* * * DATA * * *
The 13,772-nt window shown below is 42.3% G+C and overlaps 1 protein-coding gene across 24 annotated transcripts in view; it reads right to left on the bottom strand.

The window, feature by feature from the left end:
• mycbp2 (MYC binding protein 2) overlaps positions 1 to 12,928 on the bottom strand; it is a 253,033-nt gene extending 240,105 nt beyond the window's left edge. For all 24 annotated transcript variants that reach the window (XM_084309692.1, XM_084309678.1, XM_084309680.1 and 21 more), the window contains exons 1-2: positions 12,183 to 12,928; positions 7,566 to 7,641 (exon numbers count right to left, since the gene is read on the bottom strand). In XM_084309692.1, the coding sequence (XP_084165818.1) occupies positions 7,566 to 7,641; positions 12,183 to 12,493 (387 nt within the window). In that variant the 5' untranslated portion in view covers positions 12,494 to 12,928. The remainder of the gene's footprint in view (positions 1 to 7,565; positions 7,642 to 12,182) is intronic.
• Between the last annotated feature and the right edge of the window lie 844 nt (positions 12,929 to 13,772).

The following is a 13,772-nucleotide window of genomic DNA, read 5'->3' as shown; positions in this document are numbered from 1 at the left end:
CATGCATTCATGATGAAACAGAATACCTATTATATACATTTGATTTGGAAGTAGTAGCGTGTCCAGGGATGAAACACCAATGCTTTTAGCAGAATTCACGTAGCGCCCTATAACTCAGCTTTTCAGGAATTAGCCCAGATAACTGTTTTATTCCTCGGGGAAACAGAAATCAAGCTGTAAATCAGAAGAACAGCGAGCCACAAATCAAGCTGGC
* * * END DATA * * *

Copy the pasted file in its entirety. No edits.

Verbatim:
The 13,772-nt window shown below is 42.3% G+C and overlaps 1 protein-coding gene across 24 annotated transcripts in view; it reads right to left on the bottom strand.

The window, feature by feature from the left end:
• mycbp2 (MYC binding protein 2) overlaps positions 1 to 12,928 on the bottom strand; it is a 253,033-nt gene extending 240,105 nt beyond the window's left edge. For all 24 annotated transcript variants that reach the window (XM_084309692.1, XM_084309678.1, XM_084309680.1 and 21 more), the window contains exons 1-2: positions 12,183 to 12,928; positions 7,566 to 7,641 (exon numbers count right to left, since the gene is read on the bottom strand). In XM_084309692.1, the coding sequence (XP_084165818.1) occupies positions 7,566 to 7,641; positions 12,183 to 12,493 (387 nt within the window). In that variant the 5' untranslated portion in view covers positions 12,494 to 12,928. The remainder of the gene's footprint in view (positions 1 to 7,565; positions 7,642 to 12,182) is intronic.
• Between the last annotated feature and the right edge of the window lie 844 nt (positions 12,929 to 13,772).

The following is a 13,772-nucleotide window of genomic DNA, read 5'->3' as shown; positions in this document are numbered from 1 at the left end:
CATGCATTCATGATGAAACAGAATACCTATTATATACATTTGATTTGGAAGTAGTAGCGTGTCCAGGGATGAAACACCAATGCTTTTAGCAGAATTCACGTAGCGCCCTATAACTCAGCTTTTCAGGAATTAGCCCAGATAACTGTTTTATTCCTCGGGGAAACAGAAATCAAGCTGTAAATCAGAAGAACAGCGAGCCACAAATCAAGCTGGC